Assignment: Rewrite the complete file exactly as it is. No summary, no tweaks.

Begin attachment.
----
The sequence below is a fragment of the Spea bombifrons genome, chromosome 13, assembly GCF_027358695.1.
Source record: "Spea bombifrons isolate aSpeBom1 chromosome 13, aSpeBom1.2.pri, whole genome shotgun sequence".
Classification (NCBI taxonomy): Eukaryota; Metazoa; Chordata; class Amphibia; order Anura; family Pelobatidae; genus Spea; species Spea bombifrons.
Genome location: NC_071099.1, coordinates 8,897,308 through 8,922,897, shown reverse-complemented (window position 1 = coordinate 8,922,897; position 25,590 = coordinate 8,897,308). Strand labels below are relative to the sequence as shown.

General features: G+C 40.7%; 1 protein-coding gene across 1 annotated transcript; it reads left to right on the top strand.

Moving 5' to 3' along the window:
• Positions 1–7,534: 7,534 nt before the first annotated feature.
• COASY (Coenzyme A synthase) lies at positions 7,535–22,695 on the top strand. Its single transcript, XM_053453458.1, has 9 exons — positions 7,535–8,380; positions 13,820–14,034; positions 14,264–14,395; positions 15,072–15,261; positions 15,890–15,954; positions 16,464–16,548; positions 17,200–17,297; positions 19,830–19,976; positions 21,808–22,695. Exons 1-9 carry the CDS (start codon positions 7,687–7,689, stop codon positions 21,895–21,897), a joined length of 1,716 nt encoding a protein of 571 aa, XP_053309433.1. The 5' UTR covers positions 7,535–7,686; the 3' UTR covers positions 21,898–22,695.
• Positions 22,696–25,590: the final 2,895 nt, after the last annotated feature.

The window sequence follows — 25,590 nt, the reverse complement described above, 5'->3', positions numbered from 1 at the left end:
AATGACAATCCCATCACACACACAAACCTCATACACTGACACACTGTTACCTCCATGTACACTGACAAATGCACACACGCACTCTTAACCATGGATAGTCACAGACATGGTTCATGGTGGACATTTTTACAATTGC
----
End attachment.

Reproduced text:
The sequence below is a fragment of the Spea bombifrons genome, chromosome 13, assembly GCF_027358695.1.
Source record: "Spea bombifrons isolate aSpeBom1 chromosome 13, aSpeBom1.2.pri, whole genome shotgun sequence".
Classification (NCBI taxonomy): Eukaryota; Metazoa; Chordata; class Amphibia; order Anura; family Pelobatidae; genus Spea; species Spea bombifrons.
Genome location: NC_071099.1, coordinates 8,897,308 through 8,922,897, shown reverse-complemented (window position 1 = coordinate 8,922,897; position 25,590 = coordinate 8,897,308). Strand labels below are relative to the sequence as shown.

General features: G+C 40.7%; 1 protein-coding gene across 1 annotated transcript; it reads left to right on the top strand.

Moving 5' to 3' along the window:
• Positions 1–7,534: 7,534 nt before the first annotated feature.
• COASY (Coenzyme A synthase) lies at positions 7,535–22,695 on the top strand. Its single transcript, XM_053453458.1, has 9 exons — positions 7,535–8,380; positions 13,820–14,034; positions 14,264–14,395; positions 15,072–15,261; positions 15,890–15,954; positions 16,464–16,548; positions 17,200–17,297; positions 19,830–19,976; positions 21,808–22,695. Exons 1-9 carry the CDS (start codon positions 7,687–7,689, stop codon positions 21,895–21,897), a joined length of 1,716 nt encoding a protein of 571 aa, XP_053309433.1. The 5' UTR covers positions 7,535–7,686; the 3' UTR covers positions 21,898–22,695.
• Positions 22,696–25,590: the final 2,895 nt, after the last annotated feature.

The window sequence follows — 25,590 nt, the reverse complement described above, 5'->3', positions numbered from 1 at the left end:
AATGACAATCCCATCACACACACAAACCTCATACACTGACACACTGTTACCTCCATGTACACTGACAAATGCACACACGCACTCTTAACCATGGATAGTCACAGACATGGTTCATGGTGGACATTTTTACAATTGC